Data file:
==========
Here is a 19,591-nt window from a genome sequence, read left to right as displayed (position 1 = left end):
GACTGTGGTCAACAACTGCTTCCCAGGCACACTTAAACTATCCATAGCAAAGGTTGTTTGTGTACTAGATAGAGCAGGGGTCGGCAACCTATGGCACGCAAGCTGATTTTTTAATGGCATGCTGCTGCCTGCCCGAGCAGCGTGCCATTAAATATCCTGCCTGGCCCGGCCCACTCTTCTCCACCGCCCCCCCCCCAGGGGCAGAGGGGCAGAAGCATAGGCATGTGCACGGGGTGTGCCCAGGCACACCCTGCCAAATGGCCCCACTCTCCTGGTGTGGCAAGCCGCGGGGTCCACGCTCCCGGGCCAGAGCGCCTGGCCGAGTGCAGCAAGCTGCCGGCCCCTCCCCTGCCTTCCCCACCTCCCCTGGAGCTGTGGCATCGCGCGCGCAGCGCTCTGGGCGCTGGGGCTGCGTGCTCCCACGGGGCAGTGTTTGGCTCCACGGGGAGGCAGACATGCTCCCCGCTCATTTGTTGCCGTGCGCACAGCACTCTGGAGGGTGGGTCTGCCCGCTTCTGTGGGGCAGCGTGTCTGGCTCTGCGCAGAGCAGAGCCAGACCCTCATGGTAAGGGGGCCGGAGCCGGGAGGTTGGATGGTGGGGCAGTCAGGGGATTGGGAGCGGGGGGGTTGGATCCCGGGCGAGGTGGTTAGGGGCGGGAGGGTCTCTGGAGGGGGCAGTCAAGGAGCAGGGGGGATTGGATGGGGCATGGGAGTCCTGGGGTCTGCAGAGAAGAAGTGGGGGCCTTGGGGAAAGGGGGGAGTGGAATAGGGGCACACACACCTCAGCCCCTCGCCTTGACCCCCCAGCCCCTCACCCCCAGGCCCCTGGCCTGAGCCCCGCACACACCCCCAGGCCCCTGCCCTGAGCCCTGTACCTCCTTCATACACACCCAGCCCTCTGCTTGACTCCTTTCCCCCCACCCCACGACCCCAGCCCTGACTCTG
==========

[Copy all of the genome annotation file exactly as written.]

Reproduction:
Here is a 19,591-nt window from a genome sequence, read left to right as displayed (position 1 = left end):
GACTGTGGTCAACAACTGCTTCCCAGGCACACTTAAACTATCCATAGCAAAGGTTGTTTGTGTACTAGATAGAGCAGGGGTCGGCAACCTATGGCACGCAAGCTGATTTTTTAATGGCATGCTGCTGCCTGCCCGAGCAGCGTGCCATTAAATATCCTGCCTGGCCCGGCCCACTCTTCTCCACCGCCCCCCCCCCAGGGGCAGAGGGGCAGAAGCATAGGCATGTGCACGGGGTGTGCCCAGGCACACCCTGCCAAATGGCCCCACTCTCCTGGTGTGGCAAGCCGCGGGGTCCACGCTCCCGGGCCAGAGCGCCTGGCCGAGTGCAGCAAGCTGCCGGCCCCTCCCCTGCCTTCCCCACCTCCCCTGGAGCTGTGGCATCGCGCGCGCAGCGCTCTGGGCGCTGGGGCTGCGTGCTCCCACGGGGCAGTGTTTGGCTCCACGGGGAGGCAGACATGCTCCCCGCTCATTTGTTGCCGTGCGCACAGCACTCTGGAGGGTGGGTCTGCCCGCTTCTGTGGGGCAGCGTGTCTGGCTCTGCGCAGAGCAGAGCCAGACCCTCATGGTAAGGGGGCCGGAGCCGGGAGGTTGGATGGTGGGGCAGTCAGGGGATTGGGAGCGGGGGGGTTGGATCCCGGGCGAGGTGGTTAGGGGCGGGAGGGTCTCTGGAGGGGGCAGTCAAGGAGCAGGGGGGATTGGATGGGGCATGGGAGTCCTGGGGTCTGCAGAGAAGAAGTGGGGGCCTTGGGGAAAGGGGGGAGTGGAATAGGGGCACACACACCTCAGCCCCTCGCCTTGACCCCCCAGCCCCTCACCCCCAGGCCCCTGGCCTGAGCCCCGCACACACCCCCAGGCCCCTGCCCTGAGCCCTGTACCTCCTTCATACACACCCAGCCCTCTGCTTGACTCCTTTCCCCCCACCCCACGACCCCAGCCCTGACTCTG